U.S. Sen. Marco Rubio told a gathering of evangelical Christian activists that he would work to transform the U.S. economy and tax system – as well as make the government more aware of the core values needed to make the nation strong.
“You cannot have a strong country without strong people,” the Florida Republican on Thursday told the event, which was organized by the Faith and Freedom Coalition. “You cannot have strong people without strong families. And you cannot have strong families with a government that strong-arms parents and our faith.”
The event was a must-stop among contenders for the GOP presidential nomination. Rubio is one of a dozen declared candidates, with several more waiting in the wings to determine if they’ll jump in as well. Rubio was warmly received by the crowd, although political experts say that other candidates have a deeper well of support among the party's evangelical base, which is vital in early states in the presidential nominating process.
His speech was a standard recitation of his life story and his goals if he were to be president. It’s a tale that starts with his parents coming to the U.S. from Cuba and ends with Rubio’s views on a muscular foreign policy and a need to get the government off the backs of businesses, taxpayers and families.
He emphasized the role of his family, led by his parents’ constant work to help build a better life for their children. On the campaign trail, he said, “I will see something that reminds me of my parents. Today it’s easy – I’m in a hotel banquet room, which is what my father did for many years as a bartender...It’s a reminder to me and hopefully to our audience that so much of what I’ve been able to do in this life – the opportunities that I’ve had – has been directly the result of the experience that they felt in this country.”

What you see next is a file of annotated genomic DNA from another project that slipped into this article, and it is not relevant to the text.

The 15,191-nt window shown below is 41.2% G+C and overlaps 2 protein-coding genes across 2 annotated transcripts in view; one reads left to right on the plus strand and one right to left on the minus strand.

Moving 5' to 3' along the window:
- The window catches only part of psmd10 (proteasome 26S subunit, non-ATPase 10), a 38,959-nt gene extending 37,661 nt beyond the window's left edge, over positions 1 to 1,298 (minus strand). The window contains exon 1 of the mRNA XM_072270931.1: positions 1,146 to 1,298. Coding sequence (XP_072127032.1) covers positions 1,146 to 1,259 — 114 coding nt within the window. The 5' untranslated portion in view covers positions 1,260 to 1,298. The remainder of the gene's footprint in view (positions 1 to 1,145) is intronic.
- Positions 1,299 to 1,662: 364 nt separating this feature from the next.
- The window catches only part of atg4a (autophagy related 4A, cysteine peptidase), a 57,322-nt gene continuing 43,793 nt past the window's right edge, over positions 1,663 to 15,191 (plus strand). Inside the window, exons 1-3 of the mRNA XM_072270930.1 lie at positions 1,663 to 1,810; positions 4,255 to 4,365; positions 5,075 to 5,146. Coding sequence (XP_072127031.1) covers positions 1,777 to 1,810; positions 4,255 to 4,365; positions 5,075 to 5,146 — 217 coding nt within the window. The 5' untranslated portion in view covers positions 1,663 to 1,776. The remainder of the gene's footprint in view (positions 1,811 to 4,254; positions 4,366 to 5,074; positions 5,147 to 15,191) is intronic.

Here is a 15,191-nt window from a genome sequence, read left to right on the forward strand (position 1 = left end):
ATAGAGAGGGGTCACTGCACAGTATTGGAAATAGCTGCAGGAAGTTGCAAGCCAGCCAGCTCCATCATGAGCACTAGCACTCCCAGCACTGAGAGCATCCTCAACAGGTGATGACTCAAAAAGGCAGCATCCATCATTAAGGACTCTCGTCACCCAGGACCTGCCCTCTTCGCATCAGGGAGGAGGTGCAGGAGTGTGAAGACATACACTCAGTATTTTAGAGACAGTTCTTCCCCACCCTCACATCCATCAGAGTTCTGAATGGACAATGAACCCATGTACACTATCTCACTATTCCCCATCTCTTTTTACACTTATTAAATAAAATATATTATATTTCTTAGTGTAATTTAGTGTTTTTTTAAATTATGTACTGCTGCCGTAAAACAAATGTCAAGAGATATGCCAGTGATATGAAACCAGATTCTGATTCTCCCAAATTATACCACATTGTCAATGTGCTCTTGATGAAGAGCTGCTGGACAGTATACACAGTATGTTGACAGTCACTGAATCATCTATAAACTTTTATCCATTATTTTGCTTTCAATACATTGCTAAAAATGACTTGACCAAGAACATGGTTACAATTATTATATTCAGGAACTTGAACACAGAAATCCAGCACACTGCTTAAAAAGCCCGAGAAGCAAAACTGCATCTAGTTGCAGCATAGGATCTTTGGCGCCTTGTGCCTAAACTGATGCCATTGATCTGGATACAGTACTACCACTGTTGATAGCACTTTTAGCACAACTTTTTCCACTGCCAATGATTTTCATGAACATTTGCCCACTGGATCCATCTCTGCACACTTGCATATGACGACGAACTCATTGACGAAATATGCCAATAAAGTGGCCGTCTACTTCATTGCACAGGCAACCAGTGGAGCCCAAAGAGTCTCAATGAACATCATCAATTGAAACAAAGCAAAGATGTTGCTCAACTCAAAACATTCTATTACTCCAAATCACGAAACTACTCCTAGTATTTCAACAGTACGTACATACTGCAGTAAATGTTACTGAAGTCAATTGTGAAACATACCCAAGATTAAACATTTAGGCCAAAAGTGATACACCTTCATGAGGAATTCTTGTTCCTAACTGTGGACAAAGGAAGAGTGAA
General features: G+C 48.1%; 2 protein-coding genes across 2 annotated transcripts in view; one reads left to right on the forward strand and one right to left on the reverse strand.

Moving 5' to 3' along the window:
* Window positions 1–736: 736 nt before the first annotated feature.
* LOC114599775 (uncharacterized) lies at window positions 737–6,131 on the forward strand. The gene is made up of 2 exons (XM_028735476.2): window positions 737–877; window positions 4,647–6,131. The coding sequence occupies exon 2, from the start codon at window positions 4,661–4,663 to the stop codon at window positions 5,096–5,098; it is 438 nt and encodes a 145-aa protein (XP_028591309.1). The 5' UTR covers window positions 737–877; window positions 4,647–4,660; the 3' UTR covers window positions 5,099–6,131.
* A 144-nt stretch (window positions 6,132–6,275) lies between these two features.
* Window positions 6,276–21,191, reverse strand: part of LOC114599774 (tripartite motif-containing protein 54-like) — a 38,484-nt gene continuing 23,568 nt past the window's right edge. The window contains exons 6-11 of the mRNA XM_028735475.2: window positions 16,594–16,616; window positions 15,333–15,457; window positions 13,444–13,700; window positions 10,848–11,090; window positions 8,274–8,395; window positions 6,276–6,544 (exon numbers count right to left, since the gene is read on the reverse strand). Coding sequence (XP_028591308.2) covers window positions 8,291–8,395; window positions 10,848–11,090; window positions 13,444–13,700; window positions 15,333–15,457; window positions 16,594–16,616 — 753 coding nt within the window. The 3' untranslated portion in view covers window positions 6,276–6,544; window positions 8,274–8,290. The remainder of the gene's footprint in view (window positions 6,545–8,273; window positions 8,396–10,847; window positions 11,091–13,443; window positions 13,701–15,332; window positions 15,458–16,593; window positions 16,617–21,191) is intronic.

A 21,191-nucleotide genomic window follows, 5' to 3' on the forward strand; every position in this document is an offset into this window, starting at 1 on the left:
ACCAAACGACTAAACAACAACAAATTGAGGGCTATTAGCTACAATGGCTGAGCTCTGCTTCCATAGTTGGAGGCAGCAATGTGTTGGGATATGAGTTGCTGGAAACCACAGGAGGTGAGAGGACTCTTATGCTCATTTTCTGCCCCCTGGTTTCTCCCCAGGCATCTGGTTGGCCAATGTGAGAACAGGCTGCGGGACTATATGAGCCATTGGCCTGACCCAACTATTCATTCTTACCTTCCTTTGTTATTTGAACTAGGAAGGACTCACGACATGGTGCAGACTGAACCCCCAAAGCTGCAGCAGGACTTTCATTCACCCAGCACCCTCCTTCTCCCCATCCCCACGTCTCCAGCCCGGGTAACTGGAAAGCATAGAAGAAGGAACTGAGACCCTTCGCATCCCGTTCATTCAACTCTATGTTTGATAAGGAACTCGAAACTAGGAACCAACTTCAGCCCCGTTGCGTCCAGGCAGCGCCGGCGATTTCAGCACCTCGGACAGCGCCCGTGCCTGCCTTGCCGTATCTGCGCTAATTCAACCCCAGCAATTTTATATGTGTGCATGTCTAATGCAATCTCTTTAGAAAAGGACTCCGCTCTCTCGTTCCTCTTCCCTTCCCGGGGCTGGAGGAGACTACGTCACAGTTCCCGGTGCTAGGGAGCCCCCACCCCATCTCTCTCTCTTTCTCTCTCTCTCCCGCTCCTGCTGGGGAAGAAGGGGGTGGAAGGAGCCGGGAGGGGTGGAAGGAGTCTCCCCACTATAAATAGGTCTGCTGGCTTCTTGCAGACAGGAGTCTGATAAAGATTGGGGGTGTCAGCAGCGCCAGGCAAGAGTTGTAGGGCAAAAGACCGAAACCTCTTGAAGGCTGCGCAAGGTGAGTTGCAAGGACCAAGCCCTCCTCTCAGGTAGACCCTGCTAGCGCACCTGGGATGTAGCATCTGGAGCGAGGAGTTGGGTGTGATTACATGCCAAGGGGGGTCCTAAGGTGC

He was heckled briefly. Before the protesters were escorted out, Rubio turned the outburst into a lesson on how even rude dissent is allowed in the U.S. – unlike in Cuba, where somebody engaged in such an interruption would be quickly tossed in jail.
Outside of his references to faith and values, the audience heartily applauded his plans to revamp higher education, returning to a greater reliance on the kinds of jobs that are often marginalized today.
“We still need more welders, more plumbers, more electricians, more people to work the construction trades,” he said. “And for the life of me, I do not understand why we have stigmatized these good jobs that pay more than the job of a psychology major.”
He noted that “traditional college will still be available.”
“But I believe that before you take out a student loan, you should be told how much people make when they graduate from that school with that degree – so that you can decide if you want to major in Roman philosophy,” he said to broad laughter. “Because the market for Roman philosophers has been very tight for the last 1,500 years.”